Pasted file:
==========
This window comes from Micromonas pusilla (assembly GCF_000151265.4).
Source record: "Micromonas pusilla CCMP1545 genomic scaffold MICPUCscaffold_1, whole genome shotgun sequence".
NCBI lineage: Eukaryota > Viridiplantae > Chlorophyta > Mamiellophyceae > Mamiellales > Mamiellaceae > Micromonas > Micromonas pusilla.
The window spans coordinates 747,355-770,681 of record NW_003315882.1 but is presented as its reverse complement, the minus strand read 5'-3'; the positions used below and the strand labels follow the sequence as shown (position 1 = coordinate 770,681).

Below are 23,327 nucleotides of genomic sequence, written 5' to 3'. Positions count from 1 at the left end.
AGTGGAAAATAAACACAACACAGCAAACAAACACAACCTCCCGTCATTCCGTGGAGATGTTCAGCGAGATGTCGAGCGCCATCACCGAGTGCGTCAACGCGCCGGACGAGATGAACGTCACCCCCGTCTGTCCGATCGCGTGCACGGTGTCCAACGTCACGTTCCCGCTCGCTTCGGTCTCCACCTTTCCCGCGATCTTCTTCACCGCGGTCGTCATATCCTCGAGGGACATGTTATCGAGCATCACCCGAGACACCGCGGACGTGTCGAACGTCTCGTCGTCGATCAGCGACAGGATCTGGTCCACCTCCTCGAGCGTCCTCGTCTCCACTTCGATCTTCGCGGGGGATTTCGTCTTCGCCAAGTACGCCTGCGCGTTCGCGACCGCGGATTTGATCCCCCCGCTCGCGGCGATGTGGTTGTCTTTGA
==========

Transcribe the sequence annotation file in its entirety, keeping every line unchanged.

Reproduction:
This window comes from Micromonas pusilla (assembly GCF_000151265.4).
Source record: "Micromonas pusilla CCMP1545 genomic scaffold MICPUCscaffold_1, whole genome shotgun sequence".
NCBI lineage: Eukaryota > Viridiplantae > Chlorophyta > Mamiellophyceae > Mamiellales > Mamiellaceae > Micromonas > Micromonas pusilla.
The window spans coordinates 747,355-770,681 of record NW_003315882.1 but is presented as its reverse complement, the minus strand read 5'-3'; the positions used below and the strand labels follow the sequence as shown (position 1 = coordinate 770,681).

Below are 23,327 nucleotides of genomic sequence, written 5' to 3'. Positions count from 1 at the left end.
AGTGGAAAATAAACACAACACAGCAAACAAACACAACCTCCCGTCATTCCGTGGAGATGTTCAGCGAGATGTCGAGCGCCATCACCGAGTGCGTCAACGCGCCGGACGAGATGAACGTCACCCCCGTCTGTCCGATCGCGTGCACGGTGTCCAACGTCACGTTCCCGCTCGCTTCGGTCTCCACCTTTCCCGCGATCTTCTTCACCGCGGTCGTCATATCCTCGAGGGACATGTTATCGAGCATCACCCGAGACACCGCGGACGTGTCGAACGTCTCGTCGTCGATCAGCGACAGGATCTGGTCCACCTCCTCGAGCGTCCTCGTCTCCACTTCGATCTTCGCGGGGGATTTCGTCTTCGCCAAGTACGCCTGCGCGTTCGCGACCGCGGATTTGATCCCCCCGCTCGCGGCGATGTGGTTGTCTTTGA